A trip to the library

Today I took the little one for her first visit to the library. Actually, it was more for my benefit than hers as I wanted to use the computers to print something out. I could have done it at work I suppose, but there’s always that worry that the one time you jam the printer will be when you’re printing that non-work document.

I’m ashamed to say that this was my first visit to the library in what must be years. Every time I heard of another library closure I feel incredibly sad, yet I, like most of us, just don’t make enough use of them anymore. Continue reading

No time to be sick

Since when did taking a day off sick become an opportunity to get shit done? After spending most of the Easter weekend coughing uncontrollably and generally feeling a bit rubbish, I came home from work on Tuesday feeling exhausted, achy, and pretty damn ill. I can’t tell you how much I loved my partner, when, seeing I was struggling asked me to wash bottles for the little one then said I should take myself off to bed at 7pm. Feeling no better (worse), when I woke the next morning, I called in sick and stayed in bed until lunch time.

A day at home with my partner around is a rare thing in our house, so despite feeling rotten, my mind turned to all the odd jobs that we never get round to, because they require someone to watch the little on so they can get done. So, wrapped in my favourite blanket and setting up camp on the sofa, I sent my other half off to the tip to get rid of the pile of old flooring that has been sitting in out front garden for the last week or so after we (finally, after a year of winging about the state of it and it driving me nuts) got our living room floor replaced. Our floor may be lovely now, but the piles of rubbish outside our front door was dragging down the nice appearance of our street. That’s not to mention the old sofa and armchair hiding down the alley waiting for a council collection.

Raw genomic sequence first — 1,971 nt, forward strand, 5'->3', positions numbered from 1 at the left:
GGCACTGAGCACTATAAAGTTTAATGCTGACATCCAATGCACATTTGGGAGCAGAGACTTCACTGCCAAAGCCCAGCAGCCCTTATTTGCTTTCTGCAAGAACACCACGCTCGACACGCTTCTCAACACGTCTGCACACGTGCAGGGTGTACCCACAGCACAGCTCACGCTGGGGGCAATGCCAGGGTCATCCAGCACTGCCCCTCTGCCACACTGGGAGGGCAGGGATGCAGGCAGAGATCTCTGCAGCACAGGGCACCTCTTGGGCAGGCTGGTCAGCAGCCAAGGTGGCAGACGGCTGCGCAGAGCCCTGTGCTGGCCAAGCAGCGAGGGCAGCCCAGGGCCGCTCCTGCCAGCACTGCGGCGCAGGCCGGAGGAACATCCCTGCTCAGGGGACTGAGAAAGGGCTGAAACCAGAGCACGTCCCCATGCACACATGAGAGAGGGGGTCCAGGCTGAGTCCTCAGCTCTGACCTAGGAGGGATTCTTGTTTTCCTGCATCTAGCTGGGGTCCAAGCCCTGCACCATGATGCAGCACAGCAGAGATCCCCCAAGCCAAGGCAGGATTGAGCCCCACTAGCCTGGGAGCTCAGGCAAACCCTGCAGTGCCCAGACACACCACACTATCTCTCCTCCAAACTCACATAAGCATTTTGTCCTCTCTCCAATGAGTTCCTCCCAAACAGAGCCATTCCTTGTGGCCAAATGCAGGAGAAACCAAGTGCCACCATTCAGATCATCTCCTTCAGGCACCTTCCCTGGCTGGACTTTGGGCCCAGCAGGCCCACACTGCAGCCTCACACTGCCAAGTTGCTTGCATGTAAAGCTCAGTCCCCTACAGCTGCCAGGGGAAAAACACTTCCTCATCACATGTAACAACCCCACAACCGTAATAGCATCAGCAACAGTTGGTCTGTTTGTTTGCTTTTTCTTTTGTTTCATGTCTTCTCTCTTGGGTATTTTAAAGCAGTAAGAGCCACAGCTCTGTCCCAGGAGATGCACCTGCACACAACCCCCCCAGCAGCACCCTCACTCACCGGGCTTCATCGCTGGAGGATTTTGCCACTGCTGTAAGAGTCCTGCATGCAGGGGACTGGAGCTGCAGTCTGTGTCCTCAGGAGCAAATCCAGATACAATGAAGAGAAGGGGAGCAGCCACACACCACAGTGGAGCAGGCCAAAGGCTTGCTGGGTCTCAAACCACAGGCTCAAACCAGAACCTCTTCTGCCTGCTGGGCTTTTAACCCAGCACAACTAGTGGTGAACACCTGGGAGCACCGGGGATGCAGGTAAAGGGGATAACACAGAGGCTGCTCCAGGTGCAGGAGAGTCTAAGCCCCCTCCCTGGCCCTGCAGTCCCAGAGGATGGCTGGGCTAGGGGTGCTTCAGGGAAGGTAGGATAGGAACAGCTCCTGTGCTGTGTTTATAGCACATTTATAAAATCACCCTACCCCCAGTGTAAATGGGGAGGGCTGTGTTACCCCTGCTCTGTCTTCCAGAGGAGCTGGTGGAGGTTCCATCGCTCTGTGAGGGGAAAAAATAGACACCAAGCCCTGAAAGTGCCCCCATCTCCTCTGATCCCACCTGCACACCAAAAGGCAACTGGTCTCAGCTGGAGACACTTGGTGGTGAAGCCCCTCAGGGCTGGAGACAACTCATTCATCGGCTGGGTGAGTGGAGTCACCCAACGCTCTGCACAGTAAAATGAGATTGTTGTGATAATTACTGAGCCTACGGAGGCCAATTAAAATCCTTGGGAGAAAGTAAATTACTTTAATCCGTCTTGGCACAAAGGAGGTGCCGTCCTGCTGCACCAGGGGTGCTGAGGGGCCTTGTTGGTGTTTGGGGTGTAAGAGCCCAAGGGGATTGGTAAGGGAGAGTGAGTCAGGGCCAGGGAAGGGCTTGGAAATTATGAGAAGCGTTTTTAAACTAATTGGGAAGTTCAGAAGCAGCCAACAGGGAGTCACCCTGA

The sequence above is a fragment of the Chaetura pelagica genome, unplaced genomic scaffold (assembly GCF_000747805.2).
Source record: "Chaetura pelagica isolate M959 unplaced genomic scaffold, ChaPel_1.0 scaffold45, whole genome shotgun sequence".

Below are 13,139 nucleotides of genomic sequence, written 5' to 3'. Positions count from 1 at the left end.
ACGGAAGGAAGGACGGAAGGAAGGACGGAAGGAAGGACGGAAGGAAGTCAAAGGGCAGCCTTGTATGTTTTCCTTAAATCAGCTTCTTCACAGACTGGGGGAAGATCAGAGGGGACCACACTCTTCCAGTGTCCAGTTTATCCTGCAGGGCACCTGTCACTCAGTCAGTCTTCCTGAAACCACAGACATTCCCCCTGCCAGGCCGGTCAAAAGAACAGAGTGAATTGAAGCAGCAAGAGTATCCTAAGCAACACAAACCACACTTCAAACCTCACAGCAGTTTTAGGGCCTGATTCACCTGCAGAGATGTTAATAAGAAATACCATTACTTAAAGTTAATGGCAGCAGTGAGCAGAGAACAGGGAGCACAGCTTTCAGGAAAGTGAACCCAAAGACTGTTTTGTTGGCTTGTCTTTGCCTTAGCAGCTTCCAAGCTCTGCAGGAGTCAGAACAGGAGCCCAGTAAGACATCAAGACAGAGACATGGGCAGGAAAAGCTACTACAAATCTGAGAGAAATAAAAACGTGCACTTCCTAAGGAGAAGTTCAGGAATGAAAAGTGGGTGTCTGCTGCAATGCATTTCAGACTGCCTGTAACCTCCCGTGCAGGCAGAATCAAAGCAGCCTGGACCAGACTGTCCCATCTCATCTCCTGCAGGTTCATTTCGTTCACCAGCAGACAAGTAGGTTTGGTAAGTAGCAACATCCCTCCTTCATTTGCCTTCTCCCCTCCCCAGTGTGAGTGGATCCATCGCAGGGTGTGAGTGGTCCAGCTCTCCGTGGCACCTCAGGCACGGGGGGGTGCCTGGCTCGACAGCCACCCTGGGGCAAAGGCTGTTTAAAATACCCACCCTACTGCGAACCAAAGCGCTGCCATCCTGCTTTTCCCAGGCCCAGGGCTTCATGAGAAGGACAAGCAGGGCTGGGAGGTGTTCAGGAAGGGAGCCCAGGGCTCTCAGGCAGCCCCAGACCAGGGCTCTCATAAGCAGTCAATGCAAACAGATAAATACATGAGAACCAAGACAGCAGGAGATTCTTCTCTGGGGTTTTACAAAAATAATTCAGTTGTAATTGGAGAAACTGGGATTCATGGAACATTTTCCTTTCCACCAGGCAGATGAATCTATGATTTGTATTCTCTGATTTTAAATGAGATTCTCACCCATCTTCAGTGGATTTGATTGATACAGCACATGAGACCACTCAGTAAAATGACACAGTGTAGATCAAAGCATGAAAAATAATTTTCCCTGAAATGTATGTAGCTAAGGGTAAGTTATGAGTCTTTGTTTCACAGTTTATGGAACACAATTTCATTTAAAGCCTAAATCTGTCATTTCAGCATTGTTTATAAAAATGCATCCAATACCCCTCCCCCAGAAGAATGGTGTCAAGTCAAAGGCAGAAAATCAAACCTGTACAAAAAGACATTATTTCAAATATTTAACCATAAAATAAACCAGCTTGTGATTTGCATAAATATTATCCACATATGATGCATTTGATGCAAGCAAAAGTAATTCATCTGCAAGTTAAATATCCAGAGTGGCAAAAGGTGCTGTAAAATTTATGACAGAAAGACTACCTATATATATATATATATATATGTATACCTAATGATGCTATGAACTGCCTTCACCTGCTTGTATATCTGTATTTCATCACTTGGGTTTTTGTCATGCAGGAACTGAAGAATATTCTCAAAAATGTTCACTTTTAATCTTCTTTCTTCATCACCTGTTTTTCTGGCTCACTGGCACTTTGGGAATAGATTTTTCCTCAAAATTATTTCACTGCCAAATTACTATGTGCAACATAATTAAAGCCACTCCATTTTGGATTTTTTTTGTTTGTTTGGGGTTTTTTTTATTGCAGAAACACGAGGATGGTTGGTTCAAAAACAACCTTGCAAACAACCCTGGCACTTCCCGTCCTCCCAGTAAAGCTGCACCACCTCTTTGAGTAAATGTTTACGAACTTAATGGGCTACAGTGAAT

While my partner took the little on out to run some errands, I then used the peace and quiet to do a bit of research and purchase a new toilet (exciting stuff) ready for some work we’re having done in the bathroom next month, get a bit of tidying done, and write this blog post. Later that evening, feeling much better, I set to work painting our living room doors.

I’m sure there was a time when being sick meant staying in bed drinking cups of tea and feeling sorry myself, but these days it’s chance to do all of the stuff that I just can’t get round to/can’t be bothered to do when I’m fit and well. This ultimately also results in an overwhelming feeling of guilt that if I can get this done I should in fact be at work, but, I knew when I got up and attempted to shower that it just wasn’t worth trying to go in. I hate calling in sick, and generally have to be feeling at death’s door in order to do so.

I’ve only had one day of annual leave so far this year, and if this week has taught me anything, it’s that it’s worth booking the odd day off regularly, if nothing else just to do the odd bit of housework and generally get my shit together.

Back to work: mixed emotions